PHILADELPHIA — Dr. Kermit Gosnell considered himself a pioneering inner-city doctor who helped desperate women get late-term abortions, but a Philadelphia jury called him a murderer who killed three babies after they were born alive.
Gosnell, 72, was convicted Monday of three counts of first-degree murder but acquitted of murdering a fourth aborted baby. He was also found guilty of manslaughter, not third-degree murder, in a patient's 2009 overdose death.
The same jury that returned that measured verdict after 10 days behind closed doors is set to return next week to decide if Gosnell deserves the death penalty.
Prosecutors want to send Gosnell to death row because he killed more than one person, and his victims were especially vulnerable given their age. But Gosnell's advanced age makes it unlikely he would ever be executed before his appeals ran out. Prosecutors might offer a life sentence if he agrees to give up those appeals.
Defense lawyer Jack McMahon called such negotiations commonplace, but declined to discuss whether they were likely in this case.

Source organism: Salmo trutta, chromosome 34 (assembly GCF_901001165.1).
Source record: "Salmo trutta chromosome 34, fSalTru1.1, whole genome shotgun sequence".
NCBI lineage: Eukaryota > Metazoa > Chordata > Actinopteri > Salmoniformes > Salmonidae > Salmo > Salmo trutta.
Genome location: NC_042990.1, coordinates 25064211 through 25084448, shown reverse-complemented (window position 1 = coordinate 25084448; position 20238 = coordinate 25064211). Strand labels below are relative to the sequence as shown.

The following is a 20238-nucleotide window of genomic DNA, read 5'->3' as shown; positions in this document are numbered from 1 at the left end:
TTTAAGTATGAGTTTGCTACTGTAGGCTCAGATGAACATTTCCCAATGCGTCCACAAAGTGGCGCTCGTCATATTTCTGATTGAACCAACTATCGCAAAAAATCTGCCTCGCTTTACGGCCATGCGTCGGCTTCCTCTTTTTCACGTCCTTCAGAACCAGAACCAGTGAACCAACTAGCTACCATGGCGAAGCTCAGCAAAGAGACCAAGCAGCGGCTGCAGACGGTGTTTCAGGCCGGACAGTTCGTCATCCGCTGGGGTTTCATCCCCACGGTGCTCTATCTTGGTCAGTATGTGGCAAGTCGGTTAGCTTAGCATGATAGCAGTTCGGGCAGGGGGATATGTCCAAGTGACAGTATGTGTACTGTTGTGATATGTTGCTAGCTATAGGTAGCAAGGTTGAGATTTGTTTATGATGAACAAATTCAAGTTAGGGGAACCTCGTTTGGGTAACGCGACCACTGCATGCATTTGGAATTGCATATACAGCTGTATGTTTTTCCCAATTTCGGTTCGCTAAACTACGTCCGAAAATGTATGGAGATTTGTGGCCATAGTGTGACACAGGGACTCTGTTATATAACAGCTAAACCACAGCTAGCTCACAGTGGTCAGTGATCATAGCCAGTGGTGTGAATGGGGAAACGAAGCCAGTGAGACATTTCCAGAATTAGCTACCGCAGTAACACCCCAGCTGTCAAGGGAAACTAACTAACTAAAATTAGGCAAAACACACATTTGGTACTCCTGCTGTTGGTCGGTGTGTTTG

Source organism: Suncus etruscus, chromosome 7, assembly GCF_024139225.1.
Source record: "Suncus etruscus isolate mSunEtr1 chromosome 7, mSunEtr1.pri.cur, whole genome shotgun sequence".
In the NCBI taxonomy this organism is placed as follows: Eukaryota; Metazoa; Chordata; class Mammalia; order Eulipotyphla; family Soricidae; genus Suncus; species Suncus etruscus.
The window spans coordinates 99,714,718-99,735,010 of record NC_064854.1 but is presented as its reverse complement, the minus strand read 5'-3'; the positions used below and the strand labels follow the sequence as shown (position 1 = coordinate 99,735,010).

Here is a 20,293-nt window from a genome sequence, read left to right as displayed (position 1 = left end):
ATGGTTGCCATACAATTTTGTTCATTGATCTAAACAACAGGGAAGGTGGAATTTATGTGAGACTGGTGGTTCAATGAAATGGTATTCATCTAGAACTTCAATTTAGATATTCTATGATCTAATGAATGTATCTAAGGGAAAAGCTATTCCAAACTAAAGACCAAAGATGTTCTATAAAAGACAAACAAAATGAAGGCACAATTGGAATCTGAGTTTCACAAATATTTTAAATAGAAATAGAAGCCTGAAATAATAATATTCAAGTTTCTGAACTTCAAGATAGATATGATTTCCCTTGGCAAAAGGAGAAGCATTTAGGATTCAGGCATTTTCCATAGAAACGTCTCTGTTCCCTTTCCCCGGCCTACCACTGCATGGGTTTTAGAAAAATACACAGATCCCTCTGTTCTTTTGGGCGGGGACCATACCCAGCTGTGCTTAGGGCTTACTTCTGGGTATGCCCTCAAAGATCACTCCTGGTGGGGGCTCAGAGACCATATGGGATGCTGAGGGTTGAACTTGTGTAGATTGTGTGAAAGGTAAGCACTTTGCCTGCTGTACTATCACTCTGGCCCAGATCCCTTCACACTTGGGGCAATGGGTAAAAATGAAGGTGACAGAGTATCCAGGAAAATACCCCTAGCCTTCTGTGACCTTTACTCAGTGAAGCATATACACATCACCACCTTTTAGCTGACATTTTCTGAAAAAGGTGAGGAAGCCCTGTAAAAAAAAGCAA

"The media has been overwhelmingly against him," McMahon said, calling Gosnell's case an uphill battle. "But I think the jury listened to the evidence ... and they found what they found. ... Five murder counts were not guilty, and so they obviously took their job seriously."
Philadelphia District Attorney Seth Williams, whose office undertook a grand jury investigation after the FBI stumbled upon the rogue abortion practices during a 2010 drug raid, declined comment until the sentencing phase concludes. That hearing is set to start May 21.
But partisans on both sides of the nation's polarized abortion debate were quick to weigh in after the verdict.
"This has helped more people realize what abortion is really about," said David O'Steen, executive director of the National Right to Life Committee. He said he hopes the case results in more states passing bills that prohibit abortion "once the unborn child can feel pain."